Electronic – Using single resistor to receive 5v signal on the 3.3v rated pin

input-impedancemicrocontrollerpinsvoltage divider

I have been investigating ways to safely receive 5v signal on the input pin that can only support 3.3v input signal. I came across an article that states that it's possible to only use a single 10k Ohm resistor to achieve that. I can understand how this can prevent too much current from flowing through the schottky diode, but I am still skeptical this resistor would produce the necessary voltage drop for the signal that goes further into the MCU since the resistance of the resistor that is placed after diodes is much higher than 10k.

Will the 10k resistor work for this purpose and if so, what voltage drop would it produce?

Thanks a lot.

Best Answer

If you are serious about building reliable designs with todays high density chips you should never place a voltage on a pin that exceeds the range specified in the maximum ratings section of the manufacturers data sheet.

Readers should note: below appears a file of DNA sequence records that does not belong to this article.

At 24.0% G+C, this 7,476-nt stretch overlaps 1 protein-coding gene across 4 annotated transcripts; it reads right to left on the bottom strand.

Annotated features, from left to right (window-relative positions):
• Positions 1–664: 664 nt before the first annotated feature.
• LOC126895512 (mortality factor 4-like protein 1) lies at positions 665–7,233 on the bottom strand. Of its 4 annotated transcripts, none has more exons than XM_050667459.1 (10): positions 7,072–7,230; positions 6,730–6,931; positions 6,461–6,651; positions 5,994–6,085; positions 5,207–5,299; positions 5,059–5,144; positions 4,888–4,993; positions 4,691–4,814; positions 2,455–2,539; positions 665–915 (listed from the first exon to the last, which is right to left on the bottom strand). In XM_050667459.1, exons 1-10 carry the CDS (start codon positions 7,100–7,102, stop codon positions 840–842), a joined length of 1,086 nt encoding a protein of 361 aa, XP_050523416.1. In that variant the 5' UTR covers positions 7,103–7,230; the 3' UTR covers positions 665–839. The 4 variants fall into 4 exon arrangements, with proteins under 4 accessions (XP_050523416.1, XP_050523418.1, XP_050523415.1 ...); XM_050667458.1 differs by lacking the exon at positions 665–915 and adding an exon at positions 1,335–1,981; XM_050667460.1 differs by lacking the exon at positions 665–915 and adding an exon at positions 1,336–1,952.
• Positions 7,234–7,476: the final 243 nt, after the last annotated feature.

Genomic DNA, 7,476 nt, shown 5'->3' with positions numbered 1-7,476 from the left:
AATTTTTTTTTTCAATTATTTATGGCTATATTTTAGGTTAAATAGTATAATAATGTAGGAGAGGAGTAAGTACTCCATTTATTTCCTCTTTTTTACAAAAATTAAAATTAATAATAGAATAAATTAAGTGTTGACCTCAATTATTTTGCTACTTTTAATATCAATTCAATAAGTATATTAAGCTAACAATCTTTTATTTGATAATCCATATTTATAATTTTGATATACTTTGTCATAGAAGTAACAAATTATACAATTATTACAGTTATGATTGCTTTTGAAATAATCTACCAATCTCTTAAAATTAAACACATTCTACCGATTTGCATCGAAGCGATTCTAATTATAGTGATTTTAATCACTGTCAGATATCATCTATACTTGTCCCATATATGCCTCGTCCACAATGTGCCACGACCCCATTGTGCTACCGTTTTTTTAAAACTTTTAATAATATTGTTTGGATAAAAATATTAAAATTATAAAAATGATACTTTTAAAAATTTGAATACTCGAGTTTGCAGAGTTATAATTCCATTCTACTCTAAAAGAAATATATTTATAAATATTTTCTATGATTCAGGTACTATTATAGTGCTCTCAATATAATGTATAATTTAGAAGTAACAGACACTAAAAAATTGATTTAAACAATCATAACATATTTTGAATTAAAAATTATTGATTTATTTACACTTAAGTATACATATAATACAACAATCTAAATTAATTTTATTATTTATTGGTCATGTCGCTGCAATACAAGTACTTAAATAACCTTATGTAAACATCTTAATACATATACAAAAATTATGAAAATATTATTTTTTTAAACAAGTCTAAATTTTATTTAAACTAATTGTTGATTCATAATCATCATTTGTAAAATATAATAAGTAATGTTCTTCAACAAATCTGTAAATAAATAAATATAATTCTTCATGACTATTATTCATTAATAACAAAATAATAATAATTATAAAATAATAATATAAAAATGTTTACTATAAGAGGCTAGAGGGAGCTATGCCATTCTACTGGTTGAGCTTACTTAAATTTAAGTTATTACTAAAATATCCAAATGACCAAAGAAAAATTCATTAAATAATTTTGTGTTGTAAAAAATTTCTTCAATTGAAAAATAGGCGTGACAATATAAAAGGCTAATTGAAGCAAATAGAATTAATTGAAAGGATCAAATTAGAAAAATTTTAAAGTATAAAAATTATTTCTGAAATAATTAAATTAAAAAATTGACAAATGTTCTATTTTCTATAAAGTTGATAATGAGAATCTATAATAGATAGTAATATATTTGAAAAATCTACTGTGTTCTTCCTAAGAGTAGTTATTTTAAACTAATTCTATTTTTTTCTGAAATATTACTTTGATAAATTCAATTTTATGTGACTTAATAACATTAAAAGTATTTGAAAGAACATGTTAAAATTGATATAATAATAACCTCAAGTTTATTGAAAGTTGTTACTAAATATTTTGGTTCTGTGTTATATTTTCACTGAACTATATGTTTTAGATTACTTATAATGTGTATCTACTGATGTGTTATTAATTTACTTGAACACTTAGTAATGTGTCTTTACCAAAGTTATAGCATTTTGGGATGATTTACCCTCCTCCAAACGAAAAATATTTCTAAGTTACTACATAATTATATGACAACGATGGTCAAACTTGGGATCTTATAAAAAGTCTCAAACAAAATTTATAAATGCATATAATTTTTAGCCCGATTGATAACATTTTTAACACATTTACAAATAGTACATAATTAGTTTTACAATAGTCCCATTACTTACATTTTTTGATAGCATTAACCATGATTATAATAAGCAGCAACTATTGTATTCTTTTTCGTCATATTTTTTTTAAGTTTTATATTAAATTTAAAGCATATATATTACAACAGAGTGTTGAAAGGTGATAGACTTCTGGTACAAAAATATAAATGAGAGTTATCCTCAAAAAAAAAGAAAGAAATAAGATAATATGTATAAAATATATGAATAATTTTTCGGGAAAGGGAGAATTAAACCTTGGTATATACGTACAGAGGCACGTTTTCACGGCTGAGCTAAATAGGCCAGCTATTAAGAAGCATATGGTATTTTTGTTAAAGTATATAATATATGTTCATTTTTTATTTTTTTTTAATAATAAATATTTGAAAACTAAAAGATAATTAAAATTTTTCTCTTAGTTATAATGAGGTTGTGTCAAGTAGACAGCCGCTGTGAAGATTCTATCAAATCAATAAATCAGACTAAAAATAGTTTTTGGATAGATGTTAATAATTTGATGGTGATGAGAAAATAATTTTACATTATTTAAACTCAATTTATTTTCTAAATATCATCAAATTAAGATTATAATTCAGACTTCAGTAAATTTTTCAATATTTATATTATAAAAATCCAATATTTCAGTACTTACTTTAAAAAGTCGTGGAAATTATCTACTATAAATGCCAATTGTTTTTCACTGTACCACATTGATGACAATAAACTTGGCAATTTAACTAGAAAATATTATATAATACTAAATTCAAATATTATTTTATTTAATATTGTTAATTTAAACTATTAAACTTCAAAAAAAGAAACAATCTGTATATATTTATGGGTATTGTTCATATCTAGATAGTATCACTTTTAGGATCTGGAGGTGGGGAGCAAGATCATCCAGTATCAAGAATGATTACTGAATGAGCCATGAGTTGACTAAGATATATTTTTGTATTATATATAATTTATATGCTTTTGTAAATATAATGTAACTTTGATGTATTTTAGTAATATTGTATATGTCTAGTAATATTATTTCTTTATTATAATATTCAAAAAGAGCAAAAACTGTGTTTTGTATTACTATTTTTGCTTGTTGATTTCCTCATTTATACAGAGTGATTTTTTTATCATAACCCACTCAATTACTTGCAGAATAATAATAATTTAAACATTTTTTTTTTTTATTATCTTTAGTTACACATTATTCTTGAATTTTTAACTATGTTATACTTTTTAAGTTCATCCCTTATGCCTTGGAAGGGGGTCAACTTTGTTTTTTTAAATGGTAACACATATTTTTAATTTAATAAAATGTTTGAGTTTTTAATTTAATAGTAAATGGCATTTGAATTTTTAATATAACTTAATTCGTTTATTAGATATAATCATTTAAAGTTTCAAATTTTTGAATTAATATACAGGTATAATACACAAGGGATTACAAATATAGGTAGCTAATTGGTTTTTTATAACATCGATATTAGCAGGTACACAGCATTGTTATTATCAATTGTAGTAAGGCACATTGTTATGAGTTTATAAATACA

People who promote low cost shortcuts, such as the unitary 10K resistor resistor to isolate a 3.3V input from a 5V source, are not serious about building reliable electronics that can last for a long time unless they are are using an device that has documented 5V tolerance on its I/O pins.

There are a multitude of different chips designed with either 5V tolerant inputs or designed to properly level translate from 5V down to 3.3V. Use one of those, or if you want something cheaper that comes with a lower bandwidth, then you can utilize two resistors at each input as a voltage divider to step the 5V down to 3.3V.